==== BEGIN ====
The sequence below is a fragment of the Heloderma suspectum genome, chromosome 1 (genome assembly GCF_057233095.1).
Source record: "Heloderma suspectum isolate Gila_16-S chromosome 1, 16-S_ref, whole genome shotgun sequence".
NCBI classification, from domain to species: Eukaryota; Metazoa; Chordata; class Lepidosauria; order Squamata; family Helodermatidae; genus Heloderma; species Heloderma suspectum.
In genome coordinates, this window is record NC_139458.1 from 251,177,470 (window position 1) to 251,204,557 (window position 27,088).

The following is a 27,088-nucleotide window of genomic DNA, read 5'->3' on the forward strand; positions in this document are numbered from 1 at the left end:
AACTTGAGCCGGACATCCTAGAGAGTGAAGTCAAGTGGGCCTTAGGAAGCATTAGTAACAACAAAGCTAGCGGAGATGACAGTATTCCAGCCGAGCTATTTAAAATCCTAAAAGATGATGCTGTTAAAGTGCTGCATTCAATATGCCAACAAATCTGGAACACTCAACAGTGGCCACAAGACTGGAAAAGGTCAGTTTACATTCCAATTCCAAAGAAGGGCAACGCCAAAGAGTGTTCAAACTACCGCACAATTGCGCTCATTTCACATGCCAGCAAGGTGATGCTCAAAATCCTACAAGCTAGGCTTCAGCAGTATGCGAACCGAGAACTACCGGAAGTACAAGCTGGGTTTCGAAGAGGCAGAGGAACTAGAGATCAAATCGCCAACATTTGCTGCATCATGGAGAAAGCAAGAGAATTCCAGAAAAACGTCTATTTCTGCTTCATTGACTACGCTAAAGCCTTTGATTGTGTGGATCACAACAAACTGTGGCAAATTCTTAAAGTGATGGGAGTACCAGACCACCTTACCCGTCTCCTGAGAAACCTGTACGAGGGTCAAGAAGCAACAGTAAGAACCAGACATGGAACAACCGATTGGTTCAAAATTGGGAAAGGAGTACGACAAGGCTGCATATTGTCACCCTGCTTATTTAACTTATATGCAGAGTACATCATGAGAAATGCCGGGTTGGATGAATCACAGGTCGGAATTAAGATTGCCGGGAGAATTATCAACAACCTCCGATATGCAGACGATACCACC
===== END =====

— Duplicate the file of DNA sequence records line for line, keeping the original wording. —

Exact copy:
The sequence below is a fragment of the Heloderma suspectum genome, chromosome 1 (genome assembly GCF_057233095.1).
Source record: "Heloderma suspectum isolate Gila_16-S chromosome 1, 16-S_ref, whole genome shotgun sequence".
NCBI classification, from domain to species: Eukaryota; Metazoa; Chordata; class Lepidosauria; order Squamata; family Helodermatidae; genus Heloderma; species Heloderma suspectum.
In genome coordinates, this window is record NC_139458.1 from 251,177,470 (window position 1) to 251,204,557 (window position 27,088).

The following is a 27,088-nucleotide window of genomic DNA, read 5'->3' on the forward strand; positions in this document are numbered from 1 at the left end:
AACTTGAGCCGGACATCCTAGAGAGTGAAGTCAAGTGGGCCTTAGGAAGCATTAGTAACAACAAAGCTAGCGGAGATGACAGTATTCCAGCCGAGCTATTTAAAATCCTAAAAGATGATGCTGTTAAAGTGCTGCATTCAATATGCCAACAAATCTGGAACACTCAACAGTGGCCACAAGACTGGAAAAGGTCAGTTTACATTCCAATTCCAAAGAAGGGCAACGCCAAAGAGTGTTCAAACTACCGCACAATTGCGCTCATTTCACATGCCAGCAAGGTGATGCTCAAAATCCTACAAGCTAGGCTTCAGCAGTATGCGAACCGAGAACTACCGGAAGTACAAGCTGGGTTTCGAAGAGGCAGAGGAACTAGAGATCAAATCGCCAACATTTGCTGCATCATGGAGAAAGCAAGAGAATTCCAGAAAAACGTCTATTTCTGCTTCATTGACTACGCTAAAGCCTTTGATTGTGTGGATCACAACAAACTGTGGCAAATTCTTAAAGTGATGGGAGTACCAGACCACCTTACCCGTCTCCTGAGAAACCTGTACGAGGGTCAAGAAGCAACAGTAAGAACCAGACATGGAACAACCGATTGGTTCAAAATTGGGAAAGGAGTACGACAAGGCTGCATATTGTCACCCTGCTTATTTAACTTATATGCAGAGTACATCATGAGAAATGCCGGGTTGGATGAATCACAGGTCGGAATTAAGATTGCCGGGAGAATTATCAACAACCTCCGATATGCAGACGATACCACC